Damn fine Superheroes

Forbidden Planet and the damn fine superheroes

Forbidden Planet

Marvelous Opening Movement

I can’t remember when I was introduced to comic books and their damn fine superheroes.  Probably when our family moved back to the so called civilised world.  Prior to this we lived in the Ghana Gold Coast where I went indigenous.  Boy they spoiled their children and apparently I lapped it up. It’s a shame I was way too young to appreciate the traditional folklore of the Ghanaians as it would have been amazing.

Then we moved back to London to await the finalisation of my mum and dad’s immigration to Canada.

Then in British Columbia we moved way up north (where transport was by bush plane or barge).  The snow was thick and the winter long.  We children played games featuring our own version of superheroes.  These were usually played by the bigger kids because – they could!Icy in Tulsequah

Then south to a lovely place half way up a mountain.  Finally we ended up east in the middle of several sets of mountain ranges.  By the time I was six I had lived in four countries.

In retrospect, I think any or all of these magical places would be a good setting for a ‘Superhero’.  In fact many people in these areas did superhero acts and without super powers.  They saved lives, helped people in trouble and protected them from adverse experiences.  All these amplified are shown in the Superhero fantasy characters that have evolved over the years.

Superhero Initiation

I believe I was between four and six when I ‘found’ comic books.  At that time we were in an almost civilised mining camp where my father worked.  Since we could drive to the stores we could buy a new comic every week.  Way up north stock only came in infrequently so this was a new luxury to us.

All the kids in the camp had piles of comics including many superhero ones.  Presumably they were forerunners to the Marvel and DC comics we know today, but we paid no attention to the publisher.  At the time we were young and only interested in the latest instalment of excitement.

Due to the transferring of our parents around the province to different camps we kids grew to know lots of other kids and frequently bumped into ones from other places we had lived.  So comic book sharing was an absolute.  And a real plus was the huge amount of socialising we children obtained.

Dazzling Cliff Hangers

Damn Fine Superheroes the Avengers Mug by Forbidden Planet

Forbidden Planet

The stories of superheroes often if not always came as cliff hangers as these were the days of the  superhero cliffhangers.  The story line was do they live and save the day or do they die at the hand of their nemesis villains? We didn’t just have to wait for the next instalment to see how the hero was saved or the villain escaped (or was dealt with).   We had to wait until that comic book was traded into our hands and that could take a while.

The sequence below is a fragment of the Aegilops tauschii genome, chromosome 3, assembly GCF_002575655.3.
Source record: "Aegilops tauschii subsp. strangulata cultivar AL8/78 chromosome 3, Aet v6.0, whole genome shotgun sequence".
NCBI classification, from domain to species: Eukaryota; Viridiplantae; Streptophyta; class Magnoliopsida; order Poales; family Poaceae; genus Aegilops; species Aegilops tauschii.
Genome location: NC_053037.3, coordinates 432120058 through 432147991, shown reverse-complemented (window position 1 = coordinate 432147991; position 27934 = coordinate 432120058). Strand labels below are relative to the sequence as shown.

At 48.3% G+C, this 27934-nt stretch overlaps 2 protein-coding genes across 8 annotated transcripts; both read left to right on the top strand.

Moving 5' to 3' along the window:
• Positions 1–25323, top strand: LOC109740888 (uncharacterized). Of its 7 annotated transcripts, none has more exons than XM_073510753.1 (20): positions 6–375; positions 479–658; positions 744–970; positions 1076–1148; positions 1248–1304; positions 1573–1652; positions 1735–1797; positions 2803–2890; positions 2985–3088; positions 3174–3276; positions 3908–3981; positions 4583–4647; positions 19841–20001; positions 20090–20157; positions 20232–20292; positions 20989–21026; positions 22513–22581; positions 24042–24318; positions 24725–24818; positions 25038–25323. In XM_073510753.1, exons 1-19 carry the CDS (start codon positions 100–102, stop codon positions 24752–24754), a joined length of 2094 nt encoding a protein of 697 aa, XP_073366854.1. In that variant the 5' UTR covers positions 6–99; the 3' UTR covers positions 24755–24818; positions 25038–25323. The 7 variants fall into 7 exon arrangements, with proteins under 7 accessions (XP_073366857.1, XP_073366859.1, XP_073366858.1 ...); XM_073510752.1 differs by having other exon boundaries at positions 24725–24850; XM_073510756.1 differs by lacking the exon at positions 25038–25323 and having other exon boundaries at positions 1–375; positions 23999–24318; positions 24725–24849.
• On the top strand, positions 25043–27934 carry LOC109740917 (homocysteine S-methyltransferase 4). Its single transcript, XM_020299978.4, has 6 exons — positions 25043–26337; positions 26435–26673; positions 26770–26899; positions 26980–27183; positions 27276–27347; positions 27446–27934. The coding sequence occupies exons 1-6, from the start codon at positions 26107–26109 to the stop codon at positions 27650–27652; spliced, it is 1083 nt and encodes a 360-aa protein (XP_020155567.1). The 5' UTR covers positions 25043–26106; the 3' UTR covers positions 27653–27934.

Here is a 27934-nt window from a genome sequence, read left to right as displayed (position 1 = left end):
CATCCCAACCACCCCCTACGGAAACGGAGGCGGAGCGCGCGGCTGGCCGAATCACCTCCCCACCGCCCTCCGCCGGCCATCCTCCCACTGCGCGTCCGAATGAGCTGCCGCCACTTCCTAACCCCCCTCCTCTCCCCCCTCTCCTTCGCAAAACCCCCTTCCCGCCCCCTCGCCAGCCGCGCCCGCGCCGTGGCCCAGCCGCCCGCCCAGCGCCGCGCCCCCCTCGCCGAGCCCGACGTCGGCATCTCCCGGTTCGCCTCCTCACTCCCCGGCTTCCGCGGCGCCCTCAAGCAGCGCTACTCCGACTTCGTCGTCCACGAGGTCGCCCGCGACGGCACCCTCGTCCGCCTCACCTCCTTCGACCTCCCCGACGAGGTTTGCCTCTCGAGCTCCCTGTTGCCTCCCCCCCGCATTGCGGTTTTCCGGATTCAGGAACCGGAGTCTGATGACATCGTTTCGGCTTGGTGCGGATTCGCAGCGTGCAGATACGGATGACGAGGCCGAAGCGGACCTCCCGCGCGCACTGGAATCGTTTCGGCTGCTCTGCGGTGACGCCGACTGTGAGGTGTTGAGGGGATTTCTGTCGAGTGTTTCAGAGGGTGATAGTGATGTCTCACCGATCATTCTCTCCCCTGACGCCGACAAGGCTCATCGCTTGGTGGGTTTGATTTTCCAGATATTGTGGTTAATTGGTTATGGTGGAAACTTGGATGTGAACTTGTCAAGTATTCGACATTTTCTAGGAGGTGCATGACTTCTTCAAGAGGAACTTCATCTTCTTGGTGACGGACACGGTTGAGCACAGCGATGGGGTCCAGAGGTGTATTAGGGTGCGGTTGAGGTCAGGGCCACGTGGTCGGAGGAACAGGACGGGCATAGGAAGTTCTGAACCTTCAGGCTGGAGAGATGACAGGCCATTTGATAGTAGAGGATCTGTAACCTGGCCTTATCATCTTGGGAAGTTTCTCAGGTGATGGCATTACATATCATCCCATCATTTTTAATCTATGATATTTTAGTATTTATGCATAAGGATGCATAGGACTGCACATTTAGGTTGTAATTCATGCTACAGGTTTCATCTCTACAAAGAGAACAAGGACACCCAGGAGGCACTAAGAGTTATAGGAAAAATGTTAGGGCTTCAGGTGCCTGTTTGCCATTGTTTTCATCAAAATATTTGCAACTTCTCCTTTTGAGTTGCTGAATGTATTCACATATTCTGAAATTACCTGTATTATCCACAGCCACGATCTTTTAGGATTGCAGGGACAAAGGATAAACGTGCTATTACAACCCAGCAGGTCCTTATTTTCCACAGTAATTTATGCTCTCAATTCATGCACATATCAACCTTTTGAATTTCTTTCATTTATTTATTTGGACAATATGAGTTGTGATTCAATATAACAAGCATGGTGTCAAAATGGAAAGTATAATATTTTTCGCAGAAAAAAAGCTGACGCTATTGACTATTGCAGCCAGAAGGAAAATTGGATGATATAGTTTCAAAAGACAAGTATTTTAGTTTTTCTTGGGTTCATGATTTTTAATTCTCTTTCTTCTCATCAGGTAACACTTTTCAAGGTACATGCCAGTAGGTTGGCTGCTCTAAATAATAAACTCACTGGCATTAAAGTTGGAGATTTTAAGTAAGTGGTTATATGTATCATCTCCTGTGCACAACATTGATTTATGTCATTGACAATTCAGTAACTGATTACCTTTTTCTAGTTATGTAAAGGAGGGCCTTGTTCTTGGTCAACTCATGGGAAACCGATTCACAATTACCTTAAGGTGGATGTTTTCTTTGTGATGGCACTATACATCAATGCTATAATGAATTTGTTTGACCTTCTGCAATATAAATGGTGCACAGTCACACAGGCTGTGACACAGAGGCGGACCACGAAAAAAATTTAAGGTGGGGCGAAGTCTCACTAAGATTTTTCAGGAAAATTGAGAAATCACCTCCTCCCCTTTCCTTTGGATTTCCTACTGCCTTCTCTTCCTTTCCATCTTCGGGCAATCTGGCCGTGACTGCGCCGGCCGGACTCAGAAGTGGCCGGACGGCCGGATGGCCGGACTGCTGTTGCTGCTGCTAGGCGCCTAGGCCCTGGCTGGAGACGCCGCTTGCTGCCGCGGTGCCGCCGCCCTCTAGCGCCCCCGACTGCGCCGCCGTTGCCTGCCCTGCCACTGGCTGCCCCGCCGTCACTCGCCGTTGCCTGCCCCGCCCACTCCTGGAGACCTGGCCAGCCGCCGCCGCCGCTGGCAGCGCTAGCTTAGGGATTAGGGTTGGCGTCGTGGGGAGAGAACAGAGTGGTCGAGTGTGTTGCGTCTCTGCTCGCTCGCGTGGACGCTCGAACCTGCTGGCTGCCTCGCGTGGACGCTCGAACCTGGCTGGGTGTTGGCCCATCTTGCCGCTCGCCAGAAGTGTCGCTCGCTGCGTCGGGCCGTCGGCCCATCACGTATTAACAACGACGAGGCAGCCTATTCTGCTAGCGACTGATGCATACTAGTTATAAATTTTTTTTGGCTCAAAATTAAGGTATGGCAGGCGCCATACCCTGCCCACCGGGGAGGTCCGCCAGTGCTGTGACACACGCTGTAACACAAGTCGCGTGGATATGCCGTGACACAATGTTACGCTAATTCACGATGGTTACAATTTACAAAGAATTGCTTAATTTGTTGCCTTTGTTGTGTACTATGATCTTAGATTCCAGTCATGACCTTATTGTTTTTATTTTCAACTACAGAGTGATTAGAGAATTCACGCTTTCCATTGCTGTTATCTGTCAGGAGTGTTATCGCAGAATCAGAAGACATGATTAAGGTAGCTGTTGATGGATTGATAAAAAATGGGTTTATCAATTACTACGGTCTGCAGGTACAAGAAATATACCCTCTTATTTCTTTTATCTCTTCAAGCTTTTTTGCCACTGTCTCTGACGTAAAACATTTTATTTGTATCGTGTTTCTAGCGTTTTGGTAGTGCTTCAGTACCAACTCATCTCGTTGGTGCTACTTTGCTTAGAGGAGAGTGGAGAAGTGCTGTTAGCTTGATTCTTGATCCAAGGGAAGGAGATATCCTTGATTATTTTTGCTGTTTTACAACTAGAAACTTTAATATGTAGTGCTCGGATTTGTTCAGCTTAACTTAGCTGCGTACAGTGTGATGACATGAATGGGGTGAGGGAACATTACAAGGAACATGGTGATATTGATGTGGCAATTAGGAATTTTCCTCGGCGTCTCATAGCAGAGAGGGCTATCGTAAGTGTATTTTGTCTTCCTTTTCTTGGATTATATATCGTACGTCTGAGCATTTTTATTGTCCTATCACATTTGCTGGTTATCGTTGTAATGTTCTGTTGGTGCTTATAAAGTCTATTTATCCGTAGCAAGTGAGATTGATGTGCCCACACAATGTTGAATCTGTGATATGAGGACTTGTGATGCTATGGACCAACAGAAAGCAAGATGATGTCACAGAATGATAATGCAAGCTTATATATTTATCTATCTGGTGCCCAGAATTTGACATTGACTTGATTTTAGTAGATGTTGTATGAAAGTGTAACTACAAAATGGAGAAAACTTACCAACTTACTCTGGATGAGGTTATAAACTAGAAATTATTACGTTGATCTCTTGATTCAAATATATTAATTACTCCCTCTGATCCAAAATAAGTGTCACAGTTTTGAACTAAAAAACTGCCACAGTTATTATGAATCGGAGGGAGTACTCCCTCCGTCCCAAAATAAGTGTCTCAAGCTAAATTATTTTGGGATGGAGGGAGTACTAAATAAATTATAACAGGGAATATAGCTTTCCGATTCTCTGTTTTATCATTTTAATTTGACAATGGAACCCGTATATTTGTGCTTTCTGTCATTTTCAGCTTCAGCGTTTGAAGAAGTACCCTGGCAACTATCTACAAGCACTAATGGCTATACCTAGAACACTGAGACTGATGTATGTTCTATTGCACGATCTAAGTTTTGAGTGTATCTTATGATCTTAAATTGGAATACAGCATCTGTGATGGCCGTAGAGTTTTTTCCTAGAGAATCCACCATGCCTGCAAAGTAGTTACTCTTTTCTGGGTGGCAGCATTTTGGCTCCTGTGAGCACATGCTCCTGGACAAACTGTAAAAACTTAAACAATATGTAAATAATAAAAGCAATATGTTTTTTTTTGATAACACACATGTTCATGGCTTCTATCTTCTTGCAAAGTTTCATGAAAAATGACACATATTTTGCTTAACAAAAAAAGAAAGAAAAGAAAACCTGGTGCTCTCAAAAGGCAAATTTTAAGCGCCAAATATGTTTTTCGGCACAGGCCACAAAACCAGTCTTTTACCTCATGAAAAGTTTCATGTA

The great thing was that there was always something to read, even if it was a re-read done while waiting on a comic with the final (not usually) outcome.  Final outcomes often turned into another dazzling cliff hanger and so on.  And if reading material was rare we would pull out the colouring books and go to town inventing our own colour combinations.

Both super villains and super heroes died and were miraculously restored in future comics.  No one questioned this because no one really carried about trivial things such as truth in comics!

As Time Goes By

The initial introduction of superheroes to the western world was in 1867 in England. This was followed almost 40 years later by the rescuing, masked avenger the Scarlet Pimpernel.  Along came Zorro, Buck Rogers and the Lone Ranger, the Avengers and X-Men.  The list goes on and on and the media it appears on has broadened considerably.

My initial years of comic-phobia, that began years after the genre gained popularity, raced by and eventually came to an end.  As sophisticated teenagers the chase, thrill and anticipation became too passé.

On the other hand we still watched the TV series and eventually the movies.  Maybe it was the superheroes in tights, tights shorts and bodices.  Oh well you know what it is like at that age!

Influence on other media

Finally science fiction and fantasy started being taken seriously and the superhero theme flamed into life with the earlier mentioned TV series.  Movies began to feature science fiction themes.  I can remember going to the local matinee during my elementary school years.  The theatre was great.  All parents from outlying areas dumped the kids at the matinee where the film was usually a great science fiction or fantasy one.  They picked us up from a central location afterwards.  In winter the skating rink.  In summer on the coin operated horse at one of the local department stores.  And someone at each always looked out for us.  Those were the days when superheroes were watched by us and not needed by us for protection.  That need has grown over time as more social issues developed.